<html xmlns="http://www.w3.org/1999/xhtml"
      xmlns:h="http://xmlns.jcp.org/jsf/html">

    <h:head>
        <title>GoPiGo3</title>
    </h:head>

    <h:body>
        <h1>GoPiGo3 Control</h1>
        <h:form id="gopigo" >
            <h:panelGrid columns="3" cellpadding="1" border="0" cellspacing="10">
                <h:panelGroup />
                <h:commandButton id="forwardButton" value="forward"/>
                <h:panelGroup />
                <h:commandButton id="leftButton" value="left" />
                <h:commandButton id="stopButton" value="stop" />
                <h:commandButton id="rightButton" value="right" />
                <h:panelGroup />
                <h:commandButton id="reverseButton" value="reverse" />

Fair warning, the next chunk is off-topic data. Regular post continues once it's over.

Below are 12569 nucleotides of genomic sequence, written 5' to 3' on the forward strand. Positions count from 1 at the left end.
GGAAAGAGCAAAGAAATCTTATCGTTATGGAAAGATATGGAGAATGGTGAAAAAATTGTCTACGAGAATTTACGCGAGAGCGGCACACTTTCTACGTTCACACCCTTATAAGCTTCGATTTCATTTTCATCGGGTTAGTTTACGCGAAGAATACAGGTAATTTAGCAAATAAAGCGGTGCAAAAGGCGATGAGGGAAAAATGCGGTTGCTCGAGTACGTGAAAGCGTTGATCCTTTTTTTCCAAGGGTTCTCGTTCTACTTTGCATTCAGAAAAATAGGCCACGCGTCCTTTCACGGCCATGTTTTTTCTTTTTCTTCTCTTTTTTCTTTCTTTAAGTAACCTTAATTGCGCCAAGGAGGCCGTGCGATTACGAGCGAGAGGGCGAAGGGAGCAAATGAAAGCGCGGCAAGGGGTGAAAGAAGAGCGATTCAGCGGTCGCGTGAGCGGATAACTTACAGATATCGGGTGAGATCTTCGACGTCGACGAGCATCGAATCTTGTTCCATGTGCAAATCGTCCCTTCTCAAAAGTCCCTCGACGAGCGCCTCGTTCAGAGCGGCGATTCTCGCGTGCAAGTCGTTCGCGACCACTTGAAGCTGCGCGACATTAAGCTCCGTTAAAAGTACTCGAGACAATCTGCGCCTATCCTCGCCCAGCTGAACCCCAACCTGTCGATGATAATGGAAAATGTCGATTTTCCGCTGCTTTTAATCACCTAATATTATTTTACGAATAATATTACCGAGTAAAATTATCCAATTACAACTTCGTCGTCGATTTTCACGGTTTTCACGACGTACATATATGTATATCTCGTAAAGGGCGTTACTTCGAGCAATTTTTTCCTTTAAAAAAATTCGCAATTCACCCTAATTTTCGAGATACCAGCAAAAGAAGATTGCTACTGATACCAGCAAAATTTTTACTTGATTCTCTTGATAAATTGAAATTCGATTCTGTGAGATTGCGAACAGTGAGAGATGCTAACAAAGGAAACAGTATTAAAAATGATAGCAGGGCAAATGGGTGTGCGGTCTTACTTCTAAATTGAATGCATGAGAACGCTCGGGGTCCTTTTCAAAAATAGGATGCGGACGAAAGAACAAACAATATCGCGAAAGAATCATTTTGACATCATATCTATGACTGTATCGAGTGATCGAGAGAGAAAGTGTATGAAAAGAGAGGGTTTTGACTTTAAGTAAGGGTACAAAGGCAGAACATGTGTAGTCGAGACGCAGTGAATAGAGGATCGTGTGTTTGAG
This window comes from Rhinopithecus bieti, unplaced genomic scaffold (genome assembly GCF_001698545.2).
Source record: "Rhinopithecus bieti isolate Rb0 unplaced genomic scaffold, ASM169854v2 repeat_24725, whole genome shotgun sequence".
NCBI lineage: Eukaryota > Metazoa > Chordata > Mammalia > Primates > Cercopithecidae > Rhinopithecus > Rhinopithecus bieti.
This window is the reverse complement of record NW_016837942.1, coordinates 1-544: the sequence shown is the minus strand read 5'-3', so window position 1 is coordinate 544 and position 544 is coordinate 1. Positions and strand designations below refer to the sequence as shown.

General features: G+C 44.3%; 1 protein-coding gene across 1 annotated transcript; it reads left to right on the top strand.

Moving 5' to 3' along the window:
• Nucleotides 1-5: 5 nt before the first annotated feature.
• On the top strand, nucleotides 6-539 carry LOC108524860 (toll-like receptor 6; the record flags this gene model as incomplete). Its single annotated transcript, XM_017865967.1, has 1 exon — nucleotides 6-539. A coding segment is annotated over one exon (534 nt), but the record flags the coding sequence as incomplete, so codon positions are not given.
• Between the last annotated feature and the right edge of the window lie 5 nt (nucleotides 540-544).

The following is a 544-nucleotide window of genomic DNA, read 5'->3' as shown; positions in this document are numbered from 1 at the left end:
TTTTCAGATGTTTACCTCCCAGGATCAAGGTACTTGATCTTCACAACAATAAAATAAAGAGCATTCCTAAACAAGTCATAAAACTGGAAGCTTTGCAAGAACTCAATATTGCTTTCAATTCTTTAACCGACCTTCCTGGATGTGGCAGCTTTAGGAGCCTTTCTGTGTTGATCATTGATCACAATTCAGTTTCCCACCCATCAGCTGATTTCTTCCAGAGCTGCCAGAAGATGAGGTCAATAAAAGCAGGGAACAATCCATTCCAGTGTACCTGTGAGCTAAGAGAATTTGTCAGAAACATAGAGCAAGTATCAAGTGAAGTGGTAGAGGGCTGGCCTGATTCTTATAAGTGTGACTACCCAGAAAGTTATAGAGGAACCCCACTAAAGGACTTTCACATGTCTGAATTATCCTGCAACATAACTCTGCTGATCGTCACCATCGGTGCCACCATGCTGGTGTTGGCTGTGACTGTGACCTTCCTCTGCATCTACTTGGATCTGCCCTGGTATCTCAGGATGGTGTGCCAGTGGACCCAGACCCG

<h:panelGroup />
            </h:panelGrid>
        </h:form>
    </h:body>
</html>
index.xhtml with test for buttons

Here is the Font Awesome version. Take note of the h:outputStylesheet in the h:head section. For the buttons I refer to the Unicode value for the icon and the matching class name. The class name has three parts. The first is the library name, fa. The second is the name of the icon such as fa-arrow-right. The third, fa-3x, is a size multiplier. Font Awesome icons are displayed based on the current CSS value of the page so the multiplier allows you to enlarge the icon without enlarging anything else.

<?xml version='1.0' encoding='UTF-8' ?>
<!DOCTYPE html PUBLIC "-//W3C//DTD XHTML 1.0 Transitional//EN" "http://www.w3.org/TR/xhtml1/DTD/xhtml1-transitional.dtd">
<html xmlns="http://www.w3.org/1999/xhtml"
      xmlns:h="http://xmlns.jcp.org/jsf/html">

    <h:head>
        <title>GoPiGo3</title>
        <h:outputStylesheet library="webjars" name="font-awesome/4.7.0/css/font-awesome.min-jsf.css" />